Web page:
John K. Grande

  • Robert Murray

    It was after meeting Barnett Newman at the Emma Lake Artists’ Workshops in Saskatchewan in 1959 that Robert Murray turned his talents from painting to sculpture. Murray’s self-prescribed mission was to take the pictorial language of painterly abstraction and transform it into three dimensions. In the resulting work, one finds the preoccupation with surface and the play between flatness and depth as in his earlier abstract painting. Murray is a true modernist: Marrying formalist concerns with industrial materials, he questions and expands the metaphoric language of sculpture. Whether employing

  • R. Holland Murray

    In his recent show, R. Holland Murray presented hand-carved wood sculptures that fuse allusions to totemic motifs and utilitarian design, in human-scale works that at times resemble weapons or implements. The pieces are assembled with such a delicate sense of balance that civility and violence seem, momentarily, to co-exist. Murray has said that he was inspired by the intricate and interlocking surfaces of Japanese joinery technique, but the carved abstract and figurative details on many of the works also suggest other non-Western sources.

    There is a strange fragility to the way these works are

  • Daniel Corbeil

    From re-created artifacts of travel and technology, Canadian artist Daniel Corbeil constructs fictional narratives about the paradigm shifts that accompany progress. In 1990 he suspended a full-scale model of a kayak—animal skins stretched over its wooden frame, the whole varnished with tar—in midair above a bed of smooth stones; it was accompanied by an archival photograph of two kayaks beached on a rocky northern shoreline. In another project, a full-scale aluminum-and-wood model of a small plane was carried out into the bush, where it became a prop in a series of photographs of a staged crash.

  • George Segal

    This Segal retrospective, the first since a 1978–79 exhibit organized by the Walker Art Center, reveals how individualistic the artist’s approach to the Pop idiom was. Unlike Warhol, Oldenburg, and the Pop mainstream, which homed in on consumer-oriented irony, Segal was an intense critic of post-war alienation and depersonalization. His identification with those living on the fringes of society is palpable in the white plaster figures, presented in forlorn isolation or in groups, for which he is best known. These sculptural installations from the ’60s present as devastating a portrait of inner-city

  • Nils-Udo

    While Nils-Udo’s works from the ’70s included tree-branch constructions and delicate arrangements of flowers, leaves, moss, and snow in the form of nests, curves, lines, and spirals, more recently he has focused on massive installations that thematize ecological concerns. In 1994, to commemorate the 500th anniversary of the introduction of corn into Europe, Nils-Udo created a living spiral comprising various corn species at the Château du Laàs in the Pyrenees. At the center of the spiral was an octagonal tower topped with original, non-hybrid species of Mayan corn, while sheaves of corn trailed

  • Rainer Wittenborn

    Amazon of the North: James Bay Revisited, Rainer Wittenborn’s latest collaboration with Claus Biegert, a Munich author and DJ, focuses on the threatened existence of the native Cree and Inuit of northern Quebec and Labrador. Conceived in response to utility company Hydro Quebec’s proposed (and temporarily canceled) Great Whale hydroelectric dam project, which would result in the flooding of some 11,000 square kilometers of subarctic territory, Wittenborn’s installation includes paintings, drawings, photos, maps, documents, and elements of nature as well as indigenous artwork.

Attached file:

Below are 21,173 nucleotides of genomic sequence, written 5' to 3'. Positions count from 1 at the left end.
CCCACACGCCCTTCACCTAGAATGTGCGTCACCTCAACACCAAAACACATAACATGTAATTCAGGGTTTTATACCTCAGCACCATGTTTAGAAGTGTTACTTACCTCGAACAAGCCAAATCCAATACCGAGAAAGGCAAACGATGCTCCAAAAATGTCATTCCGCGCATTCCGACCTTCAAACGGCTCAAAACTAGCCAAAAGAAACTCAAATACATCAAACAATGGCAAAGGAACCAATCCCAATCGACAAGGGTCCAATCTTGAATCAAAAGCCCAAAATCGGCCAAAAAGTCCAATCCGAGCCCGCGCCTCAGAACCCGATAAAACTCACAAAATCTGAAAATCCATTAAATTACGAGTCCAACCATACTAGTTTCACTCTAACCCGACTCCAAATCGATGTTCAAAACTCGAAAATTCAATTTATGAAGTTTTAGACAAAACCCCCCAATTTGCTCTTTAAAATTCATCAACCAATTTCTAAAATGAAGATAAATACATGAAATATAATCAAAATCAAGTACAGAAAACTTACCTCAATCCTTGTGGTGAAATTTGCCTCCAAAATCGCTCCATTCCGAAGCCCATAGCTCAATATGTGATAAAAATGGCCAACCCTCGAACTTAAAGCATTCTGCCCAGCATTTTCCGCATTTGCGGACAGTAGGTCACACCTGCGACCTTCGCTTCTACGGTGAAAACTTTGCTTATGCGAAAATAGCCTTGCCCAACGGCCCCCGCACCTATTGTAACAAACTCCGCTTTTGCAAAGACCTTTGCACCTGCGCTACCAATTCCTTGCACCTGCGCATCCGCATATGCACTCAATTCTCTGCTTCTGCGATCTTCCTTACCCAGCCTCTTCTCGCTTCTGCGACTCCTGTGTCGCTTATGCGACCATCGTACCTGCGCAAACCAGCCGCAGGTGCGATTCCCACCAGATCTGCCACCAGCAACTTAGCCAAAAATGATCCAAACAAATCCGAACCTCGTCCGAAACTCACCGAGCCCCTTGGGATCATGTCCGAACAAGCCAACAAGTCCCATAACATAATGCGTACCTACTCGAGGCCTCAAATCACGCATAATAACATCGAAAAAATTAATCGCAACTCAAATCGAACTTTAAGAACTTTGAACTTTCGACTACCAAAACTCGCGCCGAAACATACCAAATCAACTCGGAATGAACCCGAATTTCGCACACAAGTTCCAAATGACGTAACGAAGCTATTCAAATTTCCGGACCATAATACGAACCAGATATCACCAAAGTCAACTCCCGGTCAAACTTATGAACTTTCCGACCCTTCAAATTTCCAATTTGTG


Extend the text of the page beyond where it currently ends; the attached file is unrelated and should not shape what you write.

In Natural Disaster

  • Arnold Shives

    A painter and renowned printmaker, Arnold Shives has recently turned to working directly on plywood with a power router, sander, and jigsaw. His earlier abstract paintings were a sophisticated and whimsical mixture of pattern, form, and color, and reflected a mystical relationship to nature. In his first acrylic on plywood, Shives turned to similar themes, evoking his experience as a mountain climber in the wilderness regions of British Columbia and the Yukon.

    “From the Heart of the Wild: New Works from the Healing Place,” 1995, Shives’ latest series of plywood paintings, create the same illusion

  • Harlan Johnson

    In “Territoires intimes” (Intimate territories), Harlan Johnson’s paintings refer to cellular, insect, and reptilian forms. Hovering somewhere between abstraction and figuration, his colorful two-panel pieces examine this bio-matter as if it were frozen between the moment of creation and its resolution in form. In Bactrician Topography, 1995, two panels—one white, one yellow—compose a kind of two-dimensional nonspace teeming with organic forms, cell structures, radial patterns, the silhouette of a frog, and assorted indeterminate shapes. In Ear Algae, 1995, the protozoic becomes prosaic; his

  • Mowry Baden

    Mowry Baden’s perfunctory gadgets, pseudo-mechanisms, and constructed environments playfully investigate the phenomenology of perception. While Baden’s earlier works such as I Walk the Line, 1968, and Adelbert’s Bet, 1971, owed a large debt to Frederick Kiesler’s Endless House, 1960, and Robert Morris’ space-transforming sculptures and installations, by the ’90’s Baden was constructing elaborately mechanistic works with multiple parts. The pseudoindustrial Dromedary Mezzanine, 1991, consisted of a viewing platform on wheels, from which one could see a series of miniature tents filled with packaged

  • Louise Wilson and Alexa Wright

    In an attempt to demystify modern medicine, Louise Wilson and Alexa Wright presented “Corps-Machine engrenage médicale,” (Body-machine medical machine), a show that not only emphasized the highly codified and symbolic nature of the rituals of modern medicine, but gave the viewer a sense of where the human and the scientific seem distinctly at odds. Wilson and Wright contend that the precision-driven instruments, diagnostic procedures, and emphasis on objective data of specialized medicine leave the patient with little control over his or her own body.

    For Transplant I, 1995, Wright presented her